Category Archives: Supply Chain

Dumpsters: Where Food Goes to Die, or Waits for Those Who Dive

- November 25, 2014 10:07 AM | Categories: Supply Chain, Supply Chain Management, Sustainability

OLYMPUS DIGITAL CAMERA Last week, Spend Matters introduced a new series on the food supply chain – specifically, how much of it goes to waste (up to 40%). Today, we continue this discussion. Specifically, we talk about the food that ends up in dumpsters and the people who dig for it. We also share some more statistics about food waste in the US.

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Waste Matters! (Food Waste, That Is)

- November 21, 2014 6:22 AM | Categories: Supply Chain, Supply Chain Management

file9631308287997 How much food do we waste in America? A lot: 30% to 40% of the food supply ends up in the landfill. In 2010, 133 billion pounds of food was thrown out at retail stores, restaurants and US homes. Today Spend Matters begins a new series on the food supply chain, the amount of food waste we produce and what is being done about it. We think it’s timely, too, as the holidays approach. We will take a look at this important issue gaining national attention and what it means for procurement and the supply chain.

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Anti-Dumping Effort Gains Attention (and Spend Matters Network Weighs In)

Rep. Billy Long is pushing federal authorities to take a closer look at the goods global suppliers are shipping to the US. And, the world’s largest bedspring supplier, Leggett & Platt, is throwing its weight behind the effort – going as far as to hire a lobbying firm to convince lawmakers this is an important issue that needs to be addressed.

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Jeremiah Was NOT A Bullfrog!

- November 6, 2014 1:31 PM | Categories: Guest Post, Supply Chain

Spend Matters welcomes a guest post from Art van Bodegraven. Fans of the innocent earlier days of popular music might remember the monster hit “Joy to the World,”by Three Dog Night. But an earlier Jeremiah was a prophet in the Kingdom of Judah, the "weeping prophet" who urged reform and repentance. He is recognized in Judaism, Islam, Christianity and Baha'i. Some think that I might be modeling Jeremiah, but my own views are not quite as pessimistic.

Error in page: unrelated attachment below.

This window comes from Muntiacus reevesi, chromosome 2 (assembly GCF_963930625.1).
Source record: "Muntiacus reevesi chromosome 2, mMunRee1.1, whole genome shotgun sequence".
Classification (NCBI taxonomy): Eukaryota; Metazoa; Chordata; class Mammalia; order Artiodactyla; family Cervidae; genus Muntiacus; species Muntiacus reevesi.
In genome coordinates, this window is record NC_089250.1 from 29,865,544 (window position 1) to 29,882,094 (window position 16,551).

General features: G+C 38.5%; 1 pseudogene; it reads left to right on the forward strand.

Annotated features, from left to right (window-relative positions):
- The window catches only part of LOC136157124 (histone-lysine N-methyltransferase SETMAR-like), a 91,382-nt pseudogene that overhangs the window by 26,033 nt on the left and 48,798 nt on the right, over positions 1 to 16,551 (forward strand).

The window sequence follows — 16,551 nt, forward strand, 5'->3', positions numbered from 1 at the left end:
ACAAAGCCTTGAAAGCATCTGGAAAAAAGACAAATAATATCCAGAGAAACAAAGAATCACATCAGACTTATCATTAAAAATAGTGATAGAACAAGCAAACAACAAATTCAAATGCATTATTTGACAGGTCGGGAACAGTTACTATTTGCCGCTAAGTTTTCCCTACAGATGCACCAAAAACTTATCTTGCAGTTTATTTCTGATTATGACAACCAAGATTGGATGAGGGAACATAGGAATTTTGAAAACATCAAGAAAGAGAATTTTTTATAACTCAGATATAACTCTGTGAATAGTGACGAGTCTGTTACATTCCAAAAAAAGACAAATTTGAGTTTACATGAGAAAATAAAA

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Will There Be Consequences for Apple Once GT Court Docs are Unsealed?

- November 6, 2014 10:15 AM | Categories: Supplier Management, Suppliers, Supply Chain

Looks like we will soon learn more details of what happened between the tech giant Apple and one of its suppliers, GT Advanced Technologies. GT, which makes synthetic sapphire used in smartphone screens, filed for bankruptcy last month, citing “burdensome contracts” with Apple. Reportedly, GT may have been faced with fines up to $50 million for each violation of confidentiality agreements with Apple.

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Protest This! The Country Supply Risk Shake Up – Hong Kong Climbs the Risk Index

- November 6, 2014 2:46 AM | Categories: Supply Chain, Supply Risk

file000494488819 The stability of countries in which our suppliers are based or have facilities has a direct impact on overall risk levels in our supply chain. Yet we often don’t pay enough attention to this macro supply risk factor. Moreover, compounding the challenge is that country supply risk can change quickly. Consider the case of Hong Kong, which according to analytics and information provider Maplecroft, has experienced “the largest increase in risk over the last quarter, due to the mass democracy protests of recent days. The Chinese administered territory fell 62 places in the ranking from 132nd and ‘medium risk’ to 70th and ‘high risk.’”

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Exploring the Very Real Reality of Financial Challenges for Smaller Suppliers

- November 4, 2014 6:11 AM | Categories: Analysis, Learning / Research, Supply Chain